Video can be found here:
STL and Fusion 360 source files can be found here: https://bbprojects.technology/collections/stl-fusion-360-source-files/products/delta-belt-3d-printer
I needed a way to print a lot small parts (cable chain pieces) fast and preferably in an automated way, so I build this modular delta belt 3D-printer for (small) automated series productions. It combines the best of both worlds, the speed of the delta printer and the automation of the conveyor belt.
This design is mainly focused on series production (print a lot of parts in an automated way) and not so much on continuous printing (print very long pieces). The main reason for this is that for continuous printing the head needs to be tilted 45 degrees, which requires a lot of hardware changes to be made to the printer itself. With this design you need to make exactly 0 changes to the hardware and even the firmware of the printer (FLsun Q5 in my case). The belt is designed to be completely modular.
The belt is triggered by a limit switch which in turn is triggered by the homing sequence of the printer itself. The amount of parts you want to print can be chosen by copying and pasting the G-code the amount of times you want the part to print. I tried using some for loops in the G-code but the firmware of the FLsun Q5 doesn't seem to accept these codes.
The motor used to drive the belt is a 42mm 12V Nema 17 stepper motor. the stepper motor itself is driven by a A4998 stepper motor driver (see the parts list for a complete overview). To connect the motor with the roller shaft I used a 36 teeth GT2 pulley on the roller shaft, a 16 teeth GT2 pulley on the motor shaft and a 260mm GT2 belt to connect them both.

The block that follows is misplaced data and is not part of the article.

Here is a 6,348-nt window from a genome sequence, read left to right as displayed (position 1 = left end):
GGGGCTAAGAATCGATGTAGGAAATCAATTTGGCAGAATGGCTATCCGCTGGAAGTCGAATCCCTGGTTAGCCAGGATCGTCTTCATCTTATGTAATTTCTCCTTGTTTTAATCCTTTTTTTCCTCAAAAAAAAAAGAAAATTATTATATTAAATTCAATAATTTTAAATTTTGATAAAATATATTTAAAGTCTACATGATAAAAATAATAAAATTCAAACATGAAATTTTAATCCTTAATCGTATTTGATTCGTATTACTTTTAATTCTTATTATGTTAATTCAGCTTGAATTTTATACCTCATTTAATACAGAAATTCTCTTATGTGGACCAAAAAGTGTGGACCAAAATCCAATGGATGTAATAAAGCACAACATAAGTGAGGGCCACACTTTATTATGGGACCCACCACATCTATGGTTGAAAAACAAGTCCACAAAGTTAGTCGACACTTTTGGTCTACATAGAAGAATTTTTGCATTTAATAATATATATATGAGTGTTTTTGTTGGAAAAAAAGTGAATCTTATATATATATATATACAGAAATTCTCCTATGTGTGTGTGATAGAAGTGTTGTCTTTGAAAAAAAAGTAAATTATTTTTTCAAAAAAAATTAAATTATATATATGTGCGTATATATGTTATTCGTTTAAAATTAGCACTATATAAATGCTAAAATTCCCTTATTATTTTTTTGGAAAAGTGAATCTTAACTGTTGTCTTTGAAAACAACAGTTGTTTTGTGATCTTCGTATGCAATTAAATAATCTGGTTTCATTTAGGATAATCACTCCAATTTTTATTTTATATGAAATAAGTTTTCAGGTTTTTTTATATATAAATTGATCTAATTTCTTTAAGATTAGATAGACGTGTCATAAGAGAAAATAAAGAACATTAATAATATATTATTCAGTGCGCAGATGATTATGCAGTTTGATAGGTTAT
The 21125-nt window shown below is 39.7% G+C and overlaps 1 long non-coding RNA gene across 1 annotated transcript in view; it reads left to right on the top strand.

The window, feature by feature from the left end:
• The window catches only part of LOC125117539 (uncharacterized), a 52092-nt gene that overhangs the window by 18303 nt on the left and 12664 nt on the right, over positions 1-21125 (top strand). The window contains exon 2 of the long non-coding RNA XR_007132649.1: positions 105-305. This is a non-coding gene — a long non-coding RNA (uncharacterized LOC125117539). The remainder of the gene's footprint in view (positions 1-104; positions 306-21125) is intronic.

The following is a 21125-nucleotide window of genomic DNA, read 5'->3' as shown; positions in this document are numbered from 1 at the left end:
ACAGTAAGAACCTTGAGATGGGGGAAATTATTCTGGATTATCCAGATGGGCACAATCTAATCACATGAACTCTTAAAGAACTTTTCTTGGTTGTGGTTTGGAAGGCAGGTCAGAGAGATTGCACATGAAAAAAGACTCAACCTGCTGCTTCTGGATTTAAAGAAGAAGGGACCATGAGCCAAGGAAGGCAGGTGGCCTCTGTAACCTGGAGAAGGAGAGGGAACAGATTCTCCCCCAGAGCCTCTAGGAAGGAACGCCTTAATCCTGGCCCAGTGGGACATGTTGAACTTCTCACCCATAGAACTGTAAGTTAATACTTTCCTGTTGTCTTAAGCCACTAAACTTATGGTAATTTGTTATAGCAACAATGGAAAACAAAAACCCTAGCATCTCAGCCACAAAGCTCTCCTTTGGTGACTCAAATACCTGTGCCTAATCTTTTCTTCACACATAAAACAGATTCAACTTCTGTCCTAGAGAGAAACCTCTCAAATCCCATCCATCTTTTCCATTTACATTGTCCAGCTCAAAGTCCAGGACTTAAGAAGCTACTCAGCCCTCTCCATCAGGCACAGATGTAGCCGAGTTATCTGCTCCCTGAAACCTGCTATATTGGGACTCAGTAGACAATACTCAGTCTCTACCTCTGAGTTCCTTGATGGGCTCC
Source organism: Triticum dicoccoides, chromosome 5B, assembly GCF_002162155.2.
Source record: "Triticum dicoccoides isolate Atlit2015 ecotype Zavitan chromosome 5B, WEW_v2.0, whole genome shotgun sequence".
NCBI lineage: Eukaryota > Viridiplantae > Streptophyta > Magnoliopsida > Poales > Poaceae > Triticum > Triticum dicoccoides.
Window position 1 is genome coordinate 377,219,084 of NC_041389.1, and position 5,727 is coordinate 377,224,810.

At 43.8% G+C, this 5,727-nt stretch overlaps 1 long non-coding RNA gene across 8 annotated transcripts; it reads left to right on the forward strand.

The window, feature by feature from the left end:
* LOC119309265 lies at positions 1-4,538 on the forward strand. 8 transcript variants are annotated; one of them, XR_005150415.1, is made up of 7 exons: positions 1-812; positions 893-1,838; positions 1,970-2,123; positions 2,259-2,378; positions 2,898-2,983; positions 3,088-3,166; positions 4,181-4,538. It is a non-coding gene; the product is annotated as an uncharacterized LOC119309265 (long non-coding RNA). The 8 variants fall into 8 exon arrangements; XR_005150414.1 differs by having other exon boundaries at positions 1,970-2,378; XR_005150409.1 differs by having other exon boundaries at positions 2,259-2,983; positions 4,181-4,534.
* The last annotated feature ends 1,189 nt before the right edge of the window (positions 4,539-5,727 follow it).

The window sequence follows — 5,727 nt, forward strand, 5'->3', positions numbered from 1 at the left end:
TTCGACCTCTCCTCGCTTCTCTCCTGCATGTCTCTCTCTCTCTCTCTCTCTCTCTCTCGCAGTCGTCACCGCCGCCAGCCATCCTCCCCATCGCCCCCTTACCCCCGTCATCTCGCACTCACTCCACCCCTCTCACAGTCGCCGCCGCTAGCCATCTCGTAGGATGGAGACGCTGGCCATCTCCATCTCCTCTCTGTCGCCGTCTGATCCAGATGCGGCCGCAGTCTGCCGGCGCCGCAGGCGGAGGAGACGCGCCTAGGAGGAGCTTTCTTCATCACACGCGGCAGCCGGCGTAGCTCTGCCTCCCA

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I used an Arduino Nano to read the input from the limit switch and to control the stepper motor through the A4998 stepper motor driver. Also included on the PCB are 2 status LEDs with appropriate resistors. Next to the stepper motor driver are some pins (J1, J2, J3) to select the microstepping of the driver. Pins J4 go to the stepper motor. C1 is a capacitor to smooth out the power going to the Arduino power supply.
To protect the PCB a bit I wanted to create a case around it. I started to design a square box like I usually would but thought it looked so boring. So i decided to put some time and effort in the design of the case and took some inspiration from Lamborghini to give it a modern and futuristic look. I personally like how the design turned out.
For the conveyor belt itself I used a rubber sheet of about 3mm thickness ( link: https://rubbermatten24.nl/rubberrol-sbr-3mm ) and cut it to 200x666mm. The rubber is normally used as a mat to put on the floor for more grip, but the website also states it can be used as Isolation, sound proofing and shock absorbing. I first tested out which glue had the best performance, here are the numbers:
-Pattex contact glue: 13 kg
-Bison super glue: 22 kg
-Bison rubber repair: 24+ kg
I ended up using the Bison rubber repair glue and glued both ends of the rubber sheet to each other end-to-end.